Hugh Mulzac at 78
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January 16, 1964, Vol. IX, No. 13
Trailblazing Captain Opens Art Show Here
By Susan Goodman
Hugh Mulzac during World War II became the first Afro-American -- he dislikes the term "Negro" -- to skipper an American merchant marine vessel. Mulzac, who is now 78, took up painting shortly before leaving the bridge of the Booker T. Washington, a Liberty ship commissioned with much fanfare in 1942. He will exhibit his work this month at Gallery 85 on Christopher Street.
Mulzac, a somewhat severe man, sparing of words but strong in his views, speaks with a trace of his native West Indian lilt. He told The Voice his pictures are "primitive" in the sense that he'd never received formal training. "I want each of my paintings to tell a story, to have life in it. I don't see too many other paintings. This modern art -- I hate to look at it," he said. The Captain disavowed any interest in formal aesthetic considerations.
Done with the aim of "showing how the people live in the different countries," Mulzac's pictures depict such things as the arrest of AWOL soldiers, West Indian market streets, or a still Naples harbor with submarines lurking beneath. One oddly surrealistic canvas shows a fiddler playing what the Captain termed a "lone string," the cleavage in a woman's buttocks.
All the people in Mulzac's work are dark-colored which, he said, is deliberate. "In the U.s. all that you see is white, so I thought I'd change that thing." The captain's posture was formally erect as he spoke, his thin face expressionless, but a warm light crept into his eyes...
Born in 1886 in Unton, British West Indies -- a plantation island owned by his Scots grandfather and African grandmother -- he led a Tom Sawyerish early life between bouts at a British school and church. At the age of 18 he ran away to sea aboard a Norwegian ship which landed in North Carolina. It was there, according to his autobiography, "A Star to Steer By," published last year by International Publishers, that he first encountered the "barbarous customs of our northern neighbors."
He roamed the oceans, got his mate's license at an English navigation school, and, in World War I, was allowed on the bridge of an American ship. In 1918 he became a citizen and successfully sat for his master's ticket, an event which occasioned a front page spread in the Baltimore Sun. The world made safe for democracy, America returned to her barbarous customs and the Captain was sent to the cook's galley.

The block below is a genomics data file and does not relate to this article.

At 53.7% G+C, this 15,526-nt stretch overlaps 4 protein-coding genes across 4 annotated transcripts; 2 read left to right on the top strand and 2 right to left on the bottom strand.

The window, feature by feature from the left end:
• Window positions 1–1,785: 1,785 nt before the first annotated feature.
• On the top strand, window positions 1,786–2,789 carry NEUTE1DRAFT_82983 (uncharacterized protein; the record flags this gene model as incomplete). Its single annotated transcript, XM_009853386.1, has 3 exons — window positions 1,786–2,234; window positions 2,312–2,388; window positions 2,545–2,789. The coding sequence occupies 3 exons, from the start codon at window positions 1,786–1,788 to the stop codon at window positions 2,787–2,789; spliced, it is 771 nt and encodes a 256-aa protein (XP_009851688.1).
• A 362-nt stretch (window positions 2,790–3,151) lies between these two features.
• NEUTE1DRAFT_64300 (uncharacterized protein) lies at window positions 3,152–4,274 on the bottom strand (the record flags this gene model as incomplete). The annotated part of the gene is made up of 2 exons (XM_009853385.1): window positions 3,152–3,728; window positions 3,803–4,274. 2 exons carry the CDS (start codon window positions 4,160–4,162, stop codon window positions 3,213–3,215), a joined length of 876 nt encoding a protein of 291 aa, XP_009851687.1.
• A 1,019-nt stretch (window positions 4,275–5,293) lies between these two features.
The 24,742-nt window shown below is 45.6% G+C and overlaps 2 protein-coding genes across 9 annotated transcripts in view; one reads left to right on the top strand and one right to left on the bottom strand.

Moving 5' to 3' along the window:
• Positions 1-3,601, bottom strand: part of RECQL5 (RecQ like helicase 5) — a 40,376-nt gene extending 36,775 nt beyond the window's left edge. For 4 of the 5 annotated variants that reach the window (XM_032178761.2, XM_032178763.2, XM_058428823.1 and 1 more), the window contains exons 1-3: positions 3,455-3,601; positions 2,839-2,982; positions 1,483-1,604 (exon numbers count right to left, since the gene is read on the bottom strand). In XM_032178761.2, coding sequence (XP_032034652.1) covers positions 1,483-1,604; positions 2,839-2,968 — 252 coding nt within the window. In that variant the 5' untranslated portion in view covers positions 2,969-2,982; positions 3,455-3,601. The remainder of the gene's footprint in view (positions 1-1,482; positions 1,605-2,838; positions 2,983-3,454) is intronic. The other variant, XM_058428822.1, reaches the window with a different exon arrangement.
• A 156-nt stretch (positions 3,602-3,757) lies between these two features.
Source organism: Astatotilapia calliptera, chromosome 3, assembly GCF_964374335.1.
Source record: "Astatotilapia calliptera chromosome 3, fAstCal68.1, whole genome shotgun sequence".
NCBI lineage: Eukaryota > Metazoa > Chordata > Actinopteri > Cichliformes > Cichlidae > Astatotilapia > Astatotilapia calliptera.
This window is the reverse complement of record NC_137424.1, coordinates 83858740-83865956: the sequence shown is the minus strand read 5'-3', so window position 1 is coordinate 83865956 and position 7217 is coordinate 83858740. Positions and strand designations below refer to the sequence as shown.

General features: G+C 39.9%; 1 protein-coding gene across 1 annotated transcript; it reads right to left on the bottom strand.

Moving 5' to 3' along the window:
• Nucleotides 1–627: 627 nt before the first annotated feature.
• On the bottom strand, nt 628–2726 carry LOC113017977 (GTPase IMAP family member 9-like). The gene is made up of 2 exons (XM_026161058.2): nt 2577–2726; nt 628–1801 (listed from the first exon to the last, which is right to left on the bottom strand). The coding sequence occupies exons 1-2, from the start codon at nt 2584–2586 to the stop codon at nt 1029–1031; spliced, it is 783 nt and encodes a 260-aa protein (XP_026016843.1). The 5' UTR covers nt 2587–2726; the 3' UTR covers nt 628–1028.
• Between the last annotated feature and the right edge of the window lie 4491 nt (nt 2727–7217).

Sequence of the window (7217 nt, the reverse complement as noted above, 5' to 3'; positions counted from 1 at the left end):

Aside from a brief fling as chief officer with the British-registered Black Star line, the hope of the ill-starred Garveyite movement, he remained a steward until the next war. Pearl Harbor found him frying eggs for the society rich aboard a luxury liner.
The shortage of trained seamen -- some 5000 men in the merchant marine died during the first year of the war -- and Roosevelt's fair-employment policy changed the picture. In 1942 Mulzac was given the specially commissioned Liberty ship, Booker T. Washington, christened by Marian Anderson.
He flatly refused a proferred "jim crow" crew and finally got an inter-racial one composed of sailors from eight nations and 13 American states. One of those to sail with him was Irwin Rosenhouse, at whose Village gallery the captain's work will be exhibited.
"The Booker T. was the only ship I've ever been on which had a sense of purpose from the top down," Rosenhouse told The Voice. he recalled the classes in seamanship, in art, and in international affairs, as well as the tongue-lashing he'd received when he chose to stand watch on a stormy night inside. "On the bridge we called Mulzac 'captain,' but when he came to union meetings we called him 'brother.' Beefs between the officers and the men could be settled on that ship," Rosenhouse said.
History repeated itself when the war ended. When Mulzac entered the hospital for a leg operation, his ship was drydocked. When he got out, he found there were no jobs either for him or for any of the other colored officers who'd made their way up through the ranks in World War II. In recent years the situation has improved somewhat, according to Mulzac, as there are now a few Negro mates -- though no chief officers or captains -- in the American merchant marine.
Mulzac's case was complicated by the fact that he was blacklisted as a "security risk" during the McCarthyite era. It took 10 years before the federal courts finally ordered his papers reinstated. Mulzac, in the meantime, had left the sea forever, as had most of the other 2000 blacklisted men.
Mulzac moved ashore to Queens, where he ran unsuccessfully for Borough President on the American Labor Party ticket in 1950. He continued the painting he'd started on the last voyage of the Booker T., and he has exhibited his work at the ACA and IFI galleries.
[Each weekday morning, we post an excerpt from another issue of the Voice, going in order from our oldest archives. Visit our Clip Job archive page to see excerpts back to 1956.]
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